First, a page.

Is it a bad idea if my child isn’t on my car insurance?
It is bad if your child isn't on your car insurance if they live in your home, are licensed, and drive your cars, because if they aren't on your policy and they get in an accident while driving your car, you could both be penalized. Since it is bad if your child isn't on your car insurance, you should add them to your policy as soon as they're licensed. Car insurance for teens costs an average of $691/mo, but you can save by comparing rates from multiple companies and asking about discounts.
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UPDATED: Apr 15, 2022
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- Your child should be on your car insurance if they live in your home, have their driver’s license, and drive your car
- In most cases, once your child moves out, they should buy their own insurance coverage
- You may not be covered for a claim involving your child if they weren’t listed on the policy and live with you
Insurance can suddenly become more complex when you have children of driving age. We know that it can be overwhelming, but you’ve come to the right place with your questions about young drivers’ car insurance.
Is it necessary to add a teenaged driver to your insurance? Is it unfavorable if your child isn’t on your car insurance? Does your car insurance policy automatically cover your child? Can your child be on your car insurance if they don’t live with you? Can your child be on your car insurance if the car is in your name?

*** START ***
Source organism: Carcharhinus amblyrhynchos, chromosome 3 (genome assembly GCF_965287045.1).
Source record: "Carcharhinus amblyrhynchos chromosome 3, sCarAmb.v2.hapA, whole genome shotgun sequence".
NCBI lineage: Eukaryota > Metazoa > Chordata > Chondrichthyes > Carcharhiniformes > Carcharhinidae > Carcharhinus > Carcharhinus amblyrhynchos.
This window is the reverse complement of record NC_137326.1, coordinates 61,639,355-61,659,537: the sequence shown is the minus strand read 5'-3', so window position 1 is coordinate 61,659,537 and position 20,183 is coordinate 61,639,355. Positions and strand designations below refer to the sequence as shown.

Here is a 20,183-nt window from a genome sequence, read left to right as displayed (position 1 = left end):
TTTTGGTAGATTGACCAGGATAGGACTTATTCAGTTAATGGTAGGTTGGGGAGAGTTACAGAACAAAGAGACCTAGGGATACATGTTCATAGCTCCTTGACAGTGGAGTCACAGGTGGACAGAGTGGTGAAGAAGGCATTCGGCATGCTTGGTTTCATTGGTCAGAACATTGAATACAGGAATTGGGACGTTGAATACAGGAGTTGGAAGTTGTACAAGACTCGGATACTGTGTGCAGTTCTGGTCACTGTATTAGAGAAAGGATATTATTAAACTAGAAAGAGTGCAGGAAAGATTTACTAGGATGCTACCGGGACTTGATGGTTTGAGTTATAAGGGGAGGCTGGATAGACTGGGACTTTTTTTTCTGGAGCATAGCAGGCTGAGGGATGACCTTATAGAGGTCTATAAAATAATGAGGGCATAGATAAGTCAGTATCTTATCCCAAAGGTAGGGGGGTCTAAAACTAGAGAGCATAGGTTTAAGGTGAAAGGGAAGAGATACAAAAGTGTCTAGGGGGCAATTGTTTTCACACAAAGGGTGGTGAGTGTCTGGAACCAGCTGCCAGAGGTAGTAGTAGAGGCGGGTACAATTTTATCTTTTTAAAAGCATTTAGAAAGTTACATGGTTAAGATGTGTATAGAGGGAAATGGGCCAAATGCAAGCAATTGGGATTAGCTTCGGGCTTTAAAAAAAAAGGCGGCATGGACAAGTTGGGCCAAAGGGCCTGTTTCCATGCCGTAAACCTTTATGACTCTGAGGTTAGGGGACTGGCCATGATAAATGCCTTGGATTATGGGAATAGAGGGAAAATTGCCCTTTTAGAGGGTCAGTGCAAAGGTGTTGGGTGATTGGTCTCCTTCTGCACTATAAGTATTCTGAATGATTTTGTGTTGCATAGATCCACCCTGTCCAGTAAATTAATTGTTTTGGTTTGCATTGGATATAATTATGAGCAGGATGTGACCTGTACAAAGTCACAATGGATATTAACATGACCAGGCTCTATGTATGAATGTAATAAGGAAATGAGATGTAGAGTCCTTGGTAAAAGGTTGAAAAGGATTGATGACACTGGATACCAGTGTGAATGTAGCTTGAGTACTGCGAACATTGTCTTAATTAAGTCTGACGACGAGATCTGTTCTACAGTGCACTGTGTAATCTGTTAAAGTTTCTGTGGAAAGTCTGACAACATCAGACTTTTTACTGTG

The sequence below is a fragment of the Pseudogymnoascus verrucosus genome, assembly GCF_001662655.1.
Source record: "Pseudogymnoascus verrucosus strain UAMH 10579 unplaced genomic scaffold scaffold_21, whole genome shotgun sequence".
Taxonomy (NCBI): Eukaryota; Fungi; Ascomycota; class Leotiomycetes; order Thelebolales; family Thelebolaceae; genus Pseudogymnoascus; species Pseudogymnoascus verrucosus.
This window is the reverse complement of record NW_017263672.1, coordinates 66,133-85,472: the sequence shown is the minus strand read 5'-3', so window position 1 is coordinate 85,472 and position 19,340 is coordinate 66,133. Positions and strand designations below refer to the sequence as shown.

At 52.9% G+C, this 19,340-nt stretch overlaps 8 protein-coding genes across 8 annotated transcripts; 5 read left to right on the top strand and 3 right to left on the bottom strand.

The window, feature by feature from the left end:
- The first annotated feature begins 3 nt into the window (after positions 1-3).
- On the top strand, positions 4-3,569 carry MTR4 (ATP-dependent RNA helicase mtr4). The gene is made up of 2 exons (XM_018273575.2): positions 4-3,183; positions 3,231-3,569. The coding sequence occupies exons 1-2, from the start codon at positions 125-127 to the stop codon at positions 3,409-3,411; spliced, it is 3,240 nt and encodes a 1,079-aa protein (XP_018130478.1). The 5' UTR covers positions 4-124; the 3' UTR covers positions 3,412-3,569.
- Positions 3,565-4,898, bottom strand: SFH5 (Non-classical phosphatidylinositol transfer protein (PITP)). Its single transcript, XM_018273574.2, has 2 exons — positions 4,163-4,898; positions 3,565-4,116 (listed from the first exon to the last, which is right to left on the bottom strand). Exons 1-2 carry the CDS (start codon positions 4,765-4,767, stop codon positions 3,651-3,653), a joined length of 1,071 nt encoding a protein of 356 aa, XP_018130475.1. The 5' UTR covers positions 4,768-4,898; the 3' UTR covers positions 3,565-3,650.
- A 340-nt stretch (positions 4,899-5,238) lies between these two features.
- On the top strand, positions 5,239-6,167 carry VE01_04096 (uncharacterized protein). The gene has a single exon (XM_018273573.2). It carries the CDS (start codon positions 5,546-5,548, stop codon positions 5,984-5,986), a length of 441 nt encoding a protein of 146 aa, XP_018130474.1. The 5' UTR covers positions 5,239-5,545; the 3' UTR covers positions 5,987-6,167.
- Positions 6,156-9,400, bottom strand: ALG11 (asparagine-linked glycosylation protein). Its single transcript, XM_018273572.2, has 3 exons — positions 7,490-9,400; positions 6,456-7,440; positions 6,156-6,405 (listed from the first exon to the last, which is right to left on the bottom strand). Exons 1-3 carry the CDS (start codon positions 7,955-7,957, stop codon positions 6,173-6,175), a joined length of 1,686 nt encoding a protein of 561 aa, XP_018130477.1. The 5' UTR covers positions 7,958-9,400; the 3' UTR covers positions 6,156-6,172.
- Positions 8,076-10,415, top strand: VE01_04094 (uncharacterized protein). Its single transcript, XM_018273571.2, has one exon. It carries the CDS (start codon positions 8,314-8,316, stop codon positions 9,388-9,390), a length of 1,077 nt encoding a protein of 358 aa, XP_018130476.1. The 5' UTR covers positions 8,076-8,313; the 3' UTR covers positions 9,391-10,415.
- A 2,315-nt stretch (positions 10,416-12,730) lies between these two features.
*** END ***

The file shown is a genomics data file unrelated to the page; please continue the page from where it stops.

Before we dive into this discussion about whether or your child should be included on your car insurance, you probably want to ensure you’re getting the best rates for your car insurance policy. Take a moment to enter your ZIP code into the tool on this page to obtain a free quote on car insurance and begin saving today.
Do you need to add your child to your car insurance, and what happens if you don’t?
Are you required to add your child to your auto insurance? If your child is a licensed driver living in your home and driving your vehicles, they should be on your insurance policy. If they aren’t on your policy and are in an accident while driving one of your covered vehicles, you could face penalties.
If your child isn’t licensed yet, but has a learner’s permit, you may or may not be able to add them to your policy. It’s a good idea to contact your insurance company, before your child begins driver’s education, to determine whether they will cover the learner’s permit phase. If not, you’ll need to wait to add your child to your coverage until they get their driver’s license.
When should you add your child to your car insurance policy?
Once your child is licensed, you should add them to your policy.
If your child is under 18, it will be difficult to purchase insurance, even if the vehicle they drive is in their name.
All you need to do is reach out to your car insurance company to add another driver to your policy. Depending on your insurance company, you may be able to add other drivers to your policy through the company website or app. Other companies may require you to contact them to add a driver to your coverage.